For the vegetarians, you can make it a main with a package of seitan, a can of mock duck, or a can of white beans. Just drain and stir into the spinach mixture before topping. Gluten-free folks can use white rice flour instead of unbleached for thickening the sauce.

Because making sure there is a good option for everyone is one way to share love and compassion this Thanksgiving. As well as great food.

Roasted Garlic Parsnip Spinach Shepherd's Pie

For a hearty, colorful side dish, make this creamy, comforting casserole. For a hefty main, add some chopped mock duck or cooked white beans to the spinach filling.
Course Side Dish
Servings 6
Author Robin Asbell


  • 8 cloves garlic whole, peeled
  • 2 tablespoons extra virgin olive oil
  • 2 pounds parsnips 5 cups chopped
  • 1 cup non-dairy milk or milk
  • 1 teaspoons salt
  • 1/2 teaspoon white pepper


  • 12 ounces spinach washed
  • 2 tablespoons extra virgin olive oil
  • 2 large onions chopped
  • 2 large carrots chopped
  • 3 tablespoons fresh sage chopped
  • 3 tablespoons unbleached flour or white rice flour for GF
  • 1 cups non-dairy milk or milk
  • 1 cup vegetable stock
  • 2 teaspoons tamari
  • 1 teaspoon salt
  • 1/2 teaspoon freshly ground black pepper
  • 8 ounces seitan, or a can of drained white beans optional


  • Pre-heat the oven to 400 F. Place the garlic cloves and olive oil in a small metal bowl and cover with foil, and roast for 20 minutes. The garlic should be very soft and browned. Take out to cool.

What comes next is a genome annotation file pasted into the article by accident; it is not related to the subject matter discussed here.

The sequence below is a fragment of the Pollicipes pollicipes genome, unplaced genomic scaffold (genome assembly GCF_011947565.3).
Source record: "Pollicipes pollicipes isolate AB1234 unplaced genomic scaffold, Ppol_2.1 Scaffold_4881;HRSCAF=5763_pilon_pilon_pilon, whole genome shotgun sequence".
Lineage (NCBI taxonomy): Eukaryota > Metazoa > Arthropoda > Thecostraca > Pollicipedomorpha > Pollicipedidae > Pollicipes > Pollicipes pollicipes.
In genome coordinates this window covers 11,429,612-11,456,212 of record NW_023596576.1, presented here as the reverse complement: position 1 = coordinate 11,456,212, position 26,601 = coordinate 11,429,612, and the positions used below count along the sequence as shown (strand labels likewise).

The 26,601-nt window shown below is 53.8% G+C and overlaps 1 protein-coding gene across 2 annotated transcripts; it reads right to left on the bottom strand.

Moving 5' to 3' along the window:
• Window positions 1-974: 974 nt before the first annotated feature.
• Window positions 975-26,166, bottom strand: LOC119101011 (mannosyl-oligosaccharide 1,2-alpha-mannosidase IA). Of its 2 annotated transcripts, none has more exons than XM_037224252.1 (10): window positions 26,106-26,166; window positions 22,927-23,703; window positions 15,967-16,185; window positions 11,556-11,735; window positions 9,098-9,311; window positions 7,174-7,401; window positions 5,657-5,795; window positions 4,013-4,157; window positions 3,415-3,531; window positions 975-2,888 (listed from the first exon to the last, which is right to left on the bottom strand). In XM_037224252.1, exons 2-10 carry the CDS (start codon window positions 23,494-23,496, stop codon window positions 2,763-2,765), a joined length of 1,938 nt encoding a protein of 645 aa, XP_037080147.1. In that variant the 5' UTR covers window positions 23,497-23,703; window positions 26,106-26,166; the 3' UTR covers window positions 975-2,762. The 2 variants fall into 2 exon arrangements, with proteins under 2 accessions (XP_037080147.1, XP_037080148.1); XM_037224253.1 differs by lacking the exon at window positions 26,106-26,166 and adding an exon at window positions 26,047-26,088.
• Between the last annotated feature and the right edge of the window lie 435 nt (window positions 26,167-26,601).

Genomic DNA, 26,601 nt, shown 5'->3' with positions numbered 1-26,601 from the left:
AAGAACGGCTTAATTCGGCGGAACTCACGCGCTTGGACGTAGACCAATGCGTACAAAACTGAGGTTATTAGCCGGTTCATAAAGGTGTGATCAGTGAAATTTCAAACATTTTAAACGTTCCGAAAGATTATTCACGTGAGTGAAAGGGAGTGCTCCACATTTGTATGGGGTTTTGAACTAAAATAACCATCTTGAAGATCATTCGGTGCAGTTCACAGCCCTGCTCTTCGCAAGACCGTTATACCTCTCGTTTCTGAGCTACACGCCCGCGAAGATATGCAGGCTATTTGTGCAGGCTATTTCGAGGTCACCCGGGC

• In a large pot, place the parsnips and cover with water. Bring to a boil over high heat, then reduce to medium low and simmer until the parsnips are very soft. Test by piercing with a paring knife. Drain well.
  • Transfer the garlic and oil to a blender or food processor, and add the parsnips and salt. In a food processor, puree completely before adding the milk. In a blender, add the milk and puree. When smooth, transfer to a large piping bag with a large star tip, or just reserve to spread on the pie.
  • Prepare a 9x13 inch pan or other medium casserole.
  • For filling: Boil a large pot of water and drop the spinach in, cook for about 2 minutes, then drain. Rinse with cold water, squeeze out, then spread on a thick kitchen towel, roll up, and squeeze until very dry.
  • In a large pot, heat the olive oil and saute the onions, carrots and sage until golden and tender, about 10 minutes. Sprinkle the flour over the onions in the pan and stir to coat the vegetables with flour and eliminate any lumps. Gradually stir in the milk and stock, and cook over medium heat until thick. Add salt, tamari and pepper and stir. Take off the heat and stir the spinach (and seitan or beans, if using) into the sauce, then spread in the 9x13 inch casserole.
  • Pipe the parsnips on top of the spinach filling as shown, or place dollops on top and spread them with a spatula. Spritz with a little olive oil, then bake at 400 for 35 minutes. I cranked up the broiler and watched carefully for a few minutes to get my parsnip topping nicely browned.